In fact, we are seeing a drive for greater nuclearcapability, led by the United States. The US 2002 Nuclear Posture Review outlines the role of nuclear weapons in winning wars and names North Korea, China, Iraq, Iran, Syria, and Libya as countries where ‘contingencies’ could lead to a first-strike use of nuclear weapons.
The development of the US National Missile Defence (NMD) shield would enable the US to launch a nuclear attack on another state without fear of retaliation. Many governments and experts throughout the world are concerned that the successful implementation of this system will lead to a new arms race. Indeed, Russia has already
tested the SS-27 Topol-M missile, designed to defy interception by the NMD system, and in 2003 North Korea withdrew from the NPT.
The British Government has now adopted a ‘first strike’ use policy, agreed publicly to the use of Fylingdales for US NMD, and signed an US agreement for greater ballistic collaboration. Experts believe that plans for a laser testing facility at Aldermaston Atomic Weapons Establishment (AWE), could be used to develop new nuclear weapons. The British government is also seeking to replace the Trident system. The Prime Minister has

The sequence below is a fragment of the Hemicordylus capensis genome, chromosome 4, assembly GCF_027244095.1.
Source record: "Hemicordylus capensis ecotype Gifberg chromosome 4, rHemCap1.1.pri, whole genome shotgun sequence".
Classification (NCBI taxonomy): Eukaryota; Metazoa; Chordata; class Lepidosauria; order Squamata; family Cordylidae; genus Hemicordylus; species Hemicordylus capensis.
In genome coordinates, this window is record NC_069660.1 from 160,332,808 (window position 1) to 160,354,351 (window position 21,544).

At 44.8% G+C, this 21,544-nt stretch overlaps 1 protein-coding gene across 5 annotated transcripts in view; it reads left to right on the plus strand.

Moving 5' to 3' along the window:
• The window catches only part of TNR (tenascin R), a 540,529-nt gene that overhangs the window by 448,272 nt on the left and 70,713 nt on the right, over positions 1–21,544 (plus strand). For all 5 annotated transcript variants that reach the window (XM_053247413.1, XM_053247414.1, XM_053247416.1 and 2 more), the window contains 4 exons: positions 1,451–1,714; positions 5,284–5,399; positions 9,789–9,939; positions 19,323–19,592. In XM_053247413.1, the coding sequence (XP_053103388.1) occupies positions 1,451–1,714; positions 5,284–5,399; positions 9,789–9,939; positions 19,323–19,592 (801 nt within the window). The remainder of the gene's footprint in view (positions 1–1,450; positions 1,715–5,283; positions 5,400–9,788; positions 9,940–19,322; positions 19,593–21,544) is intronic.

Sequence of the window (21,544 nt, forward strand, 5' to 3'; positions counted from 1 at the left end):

made clear his support for pre-emptive war, stating that Britain must act even when the threat (seems) so far off, if not illusory.
These moves toward greater nuclear capability and to first-strike use in the context of the on-going pre-emptive war drive increase the threat of a nuclear arms race and of nuclear weapons being used once again.
No More Hiroshimas, No More Nagasakis
In an attempt to communicate the scale of the devastation of the tsunami, many international commentators likened it to Hiroshima. This shows what a resonance the 1945 bombings have on the world consciousness. Furthermore, research shows that Hiroshima is people’s primary spontaneous association with nuclear weapons.
The 60th anniversary of Hiroshima and Nagasaki is an important opportunity for us to raise awareness amongst the general public of the horrifying reality of nuclear war, and the need to join CND’s campaign for global nuclear abolition and against new nuclear weapons. In particular, members should put pressure on the British government to meet its disarmament obligations and end its support for the US pre-emptive war drive.
Hiroshima and Nagasaki : 60 Years Commemoration Events
6 August -- 12.30pm -- Vigil in Market Square, Nottingham
60th Anniversary vigil in Market Square, Nottingham organised by Nottingham CND and Greenpeace
6 August -- 7pm -- 60th Anniversary Commemoration at the Arboretum
60th Anniversary Hiroshima Day Commemoration with poetry, readings, music, and opportunity for reflection, followed by a candlelit procession (please bring a candle). This takes place by the bandstand in the Arboretum, Waverley Street.
7 August -- 1pm -- "Dr. Strangelove"
Special showing of the film "Dr. Strangelove or: How I Learned to Stop Worrying and Love the Bomb", with introduction by Jenny Maxwell from West Midlands CND. Come to see this classic film in which an insane general attempts to start a nuclear war, directed by Stanley Kubrick and starring Peter Sellers.
Nottingham CND http://www.nottinghamcnd.org.uk
Campaign for Nuclear Disarmament http://www.cnduk.org